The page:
Have you ever considered the ways in which toddlers play and explore and how those very actions are often mathematical?
When a toddler takes two objects and brings them together to play, he is creating a relationship between them. Sometimes, the two objects are not meant to go together; think – a small wooden block and a plastic bowl from the housekeeping area. They weren’t designed to go together, but through the imagination of the toddler, they become relational. The child may put the block in the bowl and then take it out if the bowl. Sometimes, the two objects are meant to go together. We call this “functional – relational:” think – a cup and a saucer. The child puts the cup on the saucer and then takes it off again. In and out, on and off, together and apart are all concepts explored through this kind of play. These spatial experiences are mathematical.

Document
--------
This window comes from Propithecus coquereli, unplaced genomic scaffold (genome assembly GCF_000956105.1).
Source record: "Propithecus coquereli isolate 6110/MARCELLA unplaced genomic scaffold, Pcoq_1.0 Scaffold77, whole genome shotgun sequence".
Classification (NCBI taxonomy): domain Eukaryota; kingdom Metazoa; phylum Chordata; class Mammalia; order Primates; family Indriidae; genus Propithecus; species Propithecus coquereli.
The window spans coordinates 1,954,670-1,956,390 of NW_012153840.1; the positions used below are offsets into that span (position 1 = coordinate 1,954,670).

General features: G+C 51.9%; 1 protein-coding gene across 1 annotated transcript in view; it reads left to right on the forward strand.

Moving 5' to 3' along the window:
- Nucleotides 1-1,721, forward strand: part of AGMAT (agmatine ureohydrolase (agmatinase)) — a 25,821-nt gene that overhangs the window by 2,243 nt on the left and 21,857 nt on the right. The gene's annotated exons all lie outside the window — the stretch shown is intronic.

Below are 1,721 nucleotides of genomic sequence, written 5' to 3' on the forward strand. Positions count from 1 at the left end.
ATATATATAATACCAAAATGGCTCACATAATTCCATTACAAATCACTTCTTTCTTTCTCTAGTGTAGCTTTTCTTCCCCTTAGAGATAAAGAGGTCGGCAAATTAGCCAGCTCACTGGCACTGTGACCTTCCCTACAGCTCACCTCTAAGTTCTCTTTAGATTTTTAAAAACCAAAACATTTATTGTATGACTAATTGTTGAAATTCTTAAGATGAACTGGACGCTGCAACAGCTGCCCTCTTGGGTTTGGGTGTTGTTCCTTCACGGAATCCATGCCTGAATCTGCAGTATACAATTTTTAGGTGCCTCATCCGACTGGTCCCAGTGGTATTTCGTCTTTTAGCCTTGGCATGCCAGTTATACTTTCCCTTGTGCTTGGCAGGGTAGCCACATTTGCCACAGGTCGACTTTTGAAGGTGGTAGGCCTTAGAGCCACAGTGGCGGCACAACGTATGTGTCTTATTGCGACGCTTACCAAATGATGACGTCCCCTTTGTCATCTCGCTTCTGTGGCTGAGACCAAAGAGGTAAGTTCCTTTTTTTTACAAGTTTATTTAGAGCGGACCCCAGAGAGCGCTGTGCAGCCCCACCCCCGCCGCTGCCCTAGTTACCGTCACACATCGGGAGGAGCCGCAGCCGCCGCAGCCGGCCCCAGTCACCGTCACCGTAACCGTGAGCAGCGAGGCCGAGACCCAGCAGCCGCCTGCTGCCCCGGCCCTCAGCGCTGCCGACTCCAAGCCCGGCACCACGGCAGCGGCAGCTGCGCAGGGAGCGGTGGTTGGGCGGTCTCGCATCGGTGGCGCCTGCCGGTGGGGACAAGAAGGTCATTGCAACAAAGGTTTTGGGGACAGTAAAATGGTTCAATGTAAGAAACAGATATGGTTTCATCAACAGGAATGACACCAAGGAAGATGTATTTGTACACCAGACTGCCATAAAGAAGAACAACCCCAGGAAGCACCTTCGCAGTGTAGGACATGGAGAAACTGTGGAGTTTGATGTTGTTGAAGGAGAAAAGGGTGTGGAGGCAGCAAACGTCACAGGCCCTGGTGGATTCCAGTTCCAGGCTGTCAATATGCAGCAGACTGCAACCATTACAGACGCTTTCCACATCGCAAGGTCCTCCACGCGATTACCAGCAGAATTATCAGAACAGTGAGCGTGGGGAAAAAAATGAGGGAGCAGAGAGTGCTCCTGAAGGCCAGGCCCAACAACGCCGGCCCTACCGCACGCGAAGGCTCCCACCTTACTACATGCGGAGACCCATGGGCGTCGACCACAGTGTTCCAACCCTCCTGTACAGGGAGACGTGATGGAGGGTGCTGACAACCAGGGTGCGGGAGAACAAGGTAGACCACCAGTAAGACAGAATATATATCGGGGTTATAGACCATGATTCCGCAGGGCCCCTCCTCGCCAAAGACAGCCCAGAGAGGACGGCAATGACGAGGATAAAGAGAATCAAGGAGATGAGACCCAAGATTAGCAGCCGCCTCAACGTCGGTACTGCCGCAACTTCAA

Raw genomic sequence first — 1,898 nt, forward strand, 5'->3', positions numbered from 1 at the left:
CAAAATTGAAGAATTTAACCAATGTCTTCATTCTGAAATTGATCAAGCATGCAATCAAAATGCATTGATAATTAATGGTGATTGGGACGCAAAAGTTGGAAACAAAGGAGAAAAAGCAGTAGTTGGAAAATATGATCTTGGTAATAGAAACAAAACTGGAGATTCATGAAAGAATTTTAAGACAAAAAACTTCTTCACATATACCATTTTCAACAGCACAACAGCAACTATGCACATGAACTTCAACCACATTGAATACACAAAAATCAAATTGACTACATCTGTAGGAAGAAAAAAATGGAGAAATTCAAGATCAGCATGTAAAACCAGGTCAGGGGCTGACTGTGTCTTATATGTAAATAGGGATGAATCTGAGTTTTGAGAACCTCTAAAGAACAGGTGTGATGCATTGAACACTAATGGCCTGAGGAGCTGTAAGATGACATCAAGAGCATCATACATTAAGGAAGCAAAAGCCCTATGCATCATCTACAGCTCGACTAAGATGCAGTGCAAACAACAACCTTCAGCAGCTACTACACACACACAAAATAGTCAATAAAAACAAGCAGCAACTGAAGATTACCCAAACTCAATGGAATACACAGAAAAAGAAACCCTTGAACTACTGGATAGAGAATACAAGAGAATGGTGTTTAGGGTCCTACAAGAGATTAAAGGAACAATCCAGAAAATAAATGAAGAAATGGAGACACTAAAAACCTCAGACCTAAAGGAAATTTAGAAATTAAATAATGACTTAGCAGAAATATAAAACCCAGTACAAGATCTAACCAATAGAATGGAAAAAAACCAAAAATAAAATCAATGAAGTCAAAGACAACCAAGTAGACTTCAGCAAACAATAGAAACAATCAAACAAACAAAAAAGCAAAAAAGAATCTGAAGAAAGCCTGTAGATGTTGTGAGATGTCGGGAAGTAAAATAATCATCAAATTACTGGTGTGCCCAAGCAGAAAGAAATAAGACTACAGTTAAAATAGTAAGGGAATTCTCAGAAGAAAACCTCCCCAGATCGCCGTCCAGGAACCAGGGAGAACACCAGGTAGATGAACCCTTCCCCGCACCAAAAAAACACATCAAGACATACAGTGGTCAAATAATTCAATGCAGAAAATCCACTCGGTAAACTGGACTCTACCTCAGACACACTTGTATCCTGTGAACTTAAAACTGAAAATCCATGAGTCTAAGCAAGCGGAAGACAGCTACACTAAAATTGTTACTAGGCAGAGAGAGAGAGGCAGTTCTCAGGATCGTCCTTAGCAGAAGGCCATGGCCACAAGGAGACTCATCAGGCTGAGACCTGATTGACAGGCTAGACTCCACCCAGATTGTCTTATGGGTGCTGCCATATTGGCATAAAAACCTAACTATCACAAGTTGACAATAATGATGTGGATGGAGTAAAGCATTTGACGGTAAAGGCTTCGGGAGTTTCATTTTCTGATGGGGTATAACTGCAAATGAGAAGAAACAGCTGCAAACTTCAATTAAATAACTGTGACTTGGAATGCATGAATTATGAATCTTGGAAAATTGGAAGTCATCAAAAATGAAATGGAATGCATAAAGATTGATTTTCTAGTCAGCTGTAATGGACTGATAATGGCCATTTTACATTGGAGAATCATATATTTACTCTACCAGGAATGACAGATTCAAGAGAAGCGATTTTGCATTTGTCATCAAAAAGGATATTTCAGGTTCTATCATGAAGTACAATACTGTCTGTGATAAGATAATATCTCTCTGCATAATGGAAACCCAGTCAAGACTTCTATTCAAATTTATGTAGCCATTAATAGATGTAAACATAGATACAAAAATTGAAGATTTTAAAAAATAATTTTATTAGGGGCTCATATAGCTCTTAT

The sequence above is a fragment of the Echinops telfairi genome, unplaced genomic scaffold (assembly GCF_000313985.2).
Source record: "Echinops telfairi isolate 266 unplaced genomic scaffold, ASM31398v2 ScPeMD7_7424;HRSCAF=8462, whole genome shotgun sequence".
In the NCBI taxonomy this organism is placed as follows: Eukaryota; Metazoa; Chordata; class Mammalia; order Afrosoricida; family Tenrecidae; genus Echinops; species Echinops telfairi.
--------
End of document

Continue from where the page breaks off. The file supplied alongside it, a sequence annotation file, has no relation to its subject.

Now consider the toddler who repeats the same sequences in her play. She takes the play phone off the shelf, lefts the receiver to her ear, pulls on the cord, and drags the phone around. She then repeats this experience in the same order; listen, pull, and drag. This repetitive play reinforces sequencing concepts.
Both of the examples above are typical experiences many toddlers have in child care. You can further support the play by providing language to the experiences. Use math vocabulary with the children to reinforce spatial relationships and sequencing.